(Note: The following has been submitted as a guest post to CommScope Blogs by Chris Pearson, president of 4G Americas. Opinions and comments provided in this guest post, as with all posts to CommScope Blogs, are that of the author and do not necessarily reflect the views of CommScope.)
We hear about it all the time in North America. Spectrum is the oxygen, spectrum is the fuel, spectrum is the lifeblood for the wireless industry, and spectrum is one of the key ingredients that will help drive the economy in the U.S and Canada. In fact, to my knowledge, it was the former FCC leader, Julius Genachowski, who likened the need for spectrum to our vital need for oxygen. Various analysts and organizations have studied the status of allocated and required spectrum and it is known and acknowledged by the U.S. FCC that 500 MHz of spectrum will be needed in the U.S. by 2020 to meet the growing demand of data.
However, the success of the entire Americas region is essential to consider. What is the health of Latin America in terms of the oxygen to breathe in the wireless industry? The regional ecosystem for devices, infrastructure, applications and services must be vibrant for all the Americas; therefore, the focus of 4G Americas goes well beyond the U.S. and Canada. The Americas -- North, Central and South America -- represent over a billion wireless connections and users are demanding more mobile broadband connectivity and advanced services. With this context as a primary focus, 4G Americas decided to take a careful look at spectrum allocations and auctions in Latin America to determine any impending challenges to service in the region.
Signals Telecom Consulting, an independent analyst firm specializing in the Latin America region, conducted a study of the spectrum situation in 19 countries throughout Latin America for 4G Americas. Their report, Analysis of ITU Spectrum Recommendations in the Latin America Region: Understanding Spectrum Allocations and Utilization, examines the International Telecommunications Union (ITU) target for spectrum allocation by 2015. Based on the ITU requirements, the Signals Telecom Consulting report presents clear facts that every market studied in the Latin America region needs to increase the amount of new internationally harmonized spectrum. More significantly, the findings of the research show that only 20 percent of the ITU's target spectrum allocation for 2015 has been met overall in the Latin America region, resulting in a tremendous shortfall of available spectrum.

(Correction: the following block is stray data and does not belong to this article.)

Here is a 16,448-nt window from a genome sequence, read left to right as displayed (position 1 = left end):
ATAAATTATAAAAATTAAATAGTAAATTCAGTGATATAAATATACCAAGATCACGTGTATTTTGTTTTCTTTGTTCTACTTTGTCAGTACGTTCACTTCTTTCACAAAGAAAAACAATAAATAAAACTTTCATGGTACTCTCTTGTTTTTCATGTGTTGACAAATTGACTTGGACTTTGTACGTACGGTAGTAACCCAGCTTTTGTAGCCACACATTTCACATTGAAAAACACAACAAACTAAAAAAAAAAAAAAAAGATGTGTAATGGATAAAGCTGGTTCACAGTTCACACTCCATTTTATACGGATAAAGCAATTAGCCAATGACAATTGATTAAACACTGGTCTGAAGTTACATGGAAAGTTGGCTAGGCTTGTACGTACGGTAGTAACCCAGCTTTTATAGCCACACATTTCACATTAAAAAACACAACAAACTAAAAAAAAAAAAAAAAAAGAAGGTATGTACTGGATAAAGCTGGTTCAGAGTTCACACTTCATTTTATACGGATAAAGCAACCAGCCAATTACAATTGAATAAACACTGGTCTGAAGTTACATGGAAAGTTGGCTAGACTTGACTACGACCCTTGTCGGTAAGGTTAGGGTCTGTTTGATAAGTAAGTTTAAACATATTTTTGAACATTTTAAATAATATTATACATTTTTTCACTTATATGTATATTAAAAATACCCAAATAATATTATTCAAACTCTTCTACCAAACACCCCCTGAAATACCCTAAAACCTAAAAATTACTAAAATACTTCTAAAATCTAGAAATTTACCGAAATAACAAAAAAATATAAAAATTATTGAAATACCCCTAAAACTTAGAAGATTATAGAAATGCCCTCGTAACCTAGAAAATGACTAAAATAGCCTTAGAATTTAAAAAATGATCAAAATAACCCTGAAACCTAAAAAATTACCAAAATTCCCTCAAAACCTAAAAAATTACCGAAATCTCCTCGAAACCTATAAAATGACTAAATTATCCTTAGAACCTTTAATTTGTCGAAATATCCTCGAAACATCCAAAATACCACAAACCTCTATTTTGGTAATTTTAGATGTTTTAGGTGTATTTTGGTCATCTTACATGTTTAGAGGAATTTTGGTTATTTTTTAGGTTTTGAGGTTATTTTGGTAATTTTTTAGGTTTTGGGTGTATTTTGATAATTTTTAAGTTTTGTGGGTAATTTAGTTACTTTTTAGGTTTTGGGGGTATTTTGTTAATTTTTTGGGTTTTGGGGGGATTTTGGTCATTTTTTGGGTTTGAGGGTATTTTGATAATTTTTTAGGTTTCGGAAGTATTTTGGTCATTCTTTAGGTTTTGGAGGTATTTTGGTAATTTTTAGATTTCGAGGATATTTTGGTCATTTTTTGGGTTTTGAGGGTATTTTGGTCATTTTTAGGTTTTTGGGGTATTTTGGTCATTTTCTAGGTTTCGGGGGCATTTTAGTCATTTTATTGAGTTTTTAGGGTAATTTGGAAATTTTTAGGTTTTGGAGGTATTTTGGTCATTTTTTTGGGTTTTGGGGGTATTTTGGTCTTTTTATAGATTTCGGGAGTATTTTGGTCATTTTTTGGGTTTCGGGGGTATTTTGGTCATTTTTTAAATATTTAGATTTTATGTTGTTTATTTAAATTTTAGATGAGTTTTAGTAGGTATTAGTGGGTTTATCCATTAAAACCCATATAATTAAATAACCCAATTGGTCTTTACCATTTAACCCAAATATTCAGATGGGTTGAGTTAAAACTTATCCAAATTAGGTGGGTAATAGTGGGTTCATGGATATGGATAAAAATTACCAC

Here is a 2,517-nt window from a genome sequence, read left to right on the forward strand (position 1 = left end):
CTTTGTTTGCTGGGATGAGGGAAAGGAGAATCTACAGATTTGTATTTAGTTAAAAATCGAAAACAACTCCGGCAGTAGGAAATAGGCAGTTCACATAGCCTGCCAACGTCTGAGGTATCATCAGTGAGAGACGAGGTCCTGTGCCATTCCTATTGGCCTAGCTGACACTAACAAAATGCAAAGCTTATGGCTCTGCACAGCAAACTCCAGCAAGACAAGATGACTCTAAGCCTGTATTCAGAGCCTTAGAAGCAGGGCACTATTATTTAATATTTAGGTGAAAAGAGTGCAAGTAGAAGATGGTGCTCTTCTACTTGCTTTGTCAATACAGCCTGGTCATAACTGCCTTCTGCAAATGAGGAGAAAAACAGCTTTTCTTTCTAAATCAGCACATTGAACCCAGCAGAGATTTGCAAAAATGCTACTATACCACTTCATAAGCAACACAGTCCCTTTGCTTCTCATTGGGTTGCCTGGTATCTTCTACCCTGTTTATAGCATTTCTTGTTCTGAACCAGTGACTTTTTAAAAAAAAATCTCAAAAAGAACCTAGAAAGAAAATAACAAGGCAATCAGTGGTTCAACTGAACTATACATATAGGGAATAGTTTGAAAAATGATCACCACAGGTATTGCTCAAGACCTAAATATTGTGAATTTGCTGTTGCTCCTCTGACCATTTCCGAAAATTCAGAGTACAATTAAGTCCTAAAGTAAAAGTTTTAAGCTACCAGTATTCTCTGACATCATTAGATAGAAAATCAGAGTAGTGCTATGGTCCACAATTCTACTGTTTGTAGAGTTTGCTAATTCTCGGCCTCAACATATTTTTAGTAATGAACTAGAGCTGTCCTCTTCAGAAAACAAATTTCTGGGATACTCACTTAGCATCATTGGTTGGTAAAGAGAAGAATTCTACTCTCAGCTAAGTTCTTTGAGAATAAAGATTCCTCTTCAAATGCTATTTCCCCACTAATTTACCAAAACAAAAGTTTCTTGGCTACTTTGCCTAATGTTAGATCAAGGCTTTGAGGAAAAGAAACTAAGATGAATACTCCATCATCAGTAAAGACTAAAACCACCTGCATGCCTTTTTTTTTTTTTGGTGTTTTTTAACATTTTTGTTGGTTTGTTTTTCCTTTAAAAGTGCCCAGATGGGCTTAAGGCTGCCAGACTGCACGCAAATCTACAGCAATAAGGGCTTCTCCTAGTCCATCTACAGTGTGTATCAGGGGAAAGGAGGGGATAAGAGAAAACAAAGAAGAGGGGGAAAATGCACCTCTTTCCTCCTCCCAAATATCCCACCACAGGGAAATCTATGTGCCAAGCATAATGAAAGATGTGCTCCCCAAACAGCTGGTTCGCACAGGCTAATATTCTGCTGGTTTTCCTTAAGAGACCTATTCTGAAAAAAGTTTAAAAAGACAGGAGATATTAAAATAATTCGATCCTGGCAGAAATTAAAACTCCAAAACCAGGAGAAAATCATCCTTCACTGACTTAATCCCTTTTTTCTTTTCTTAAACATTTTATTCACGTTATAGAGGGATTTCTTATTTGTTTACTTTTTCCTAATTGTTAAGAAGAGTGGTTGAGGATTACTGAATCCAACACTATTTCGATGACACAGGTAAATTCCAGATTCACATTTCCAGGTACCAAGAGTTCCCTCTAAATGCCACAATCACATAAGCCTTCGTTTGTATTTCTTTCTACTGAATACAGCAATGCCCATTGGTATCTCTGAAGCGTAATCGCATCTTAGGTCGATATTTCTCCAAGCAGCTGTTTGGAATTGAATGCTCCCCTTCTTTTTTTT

In Latin America, where mobile penetration exceeded 112% in 2012, HSPA and LTE mobile broadband is more ubiquitous than fixed broadband. It is vital in the region that Internet connectivity and telecommunications be improved to fuel the economy, and to improve education, transportation and healthcare. Mobile broadband is the great opportunity to close the gap in the digital divide. It is a fact that internet access service through mobile broadband has become increasingly relevant, especially given the positive economic impact of broadband. A 2012 study by A.Garcia-Zaballos and R.Lopez-Rivas showed that for every 10 percentage points of increased broadband penetration in Latin America and the Caribbean, the GDP by grew 3.2% and productivity grew by 2.6%.
On a global basis, according to Cisco, mobile broadband data traffic grew 70% in 2012 and reached 885 petabytes per month. In addition, it is expected to grow 13 times from 2012 to 2017. Latin America cannot and should not be left behind in this surge of connectivity because of a lack of spectrum. 4G Americas strongly believes that more internationally harmonized spectrum throughout the region will allow continued progress of technology evolution to serve society's growing demand.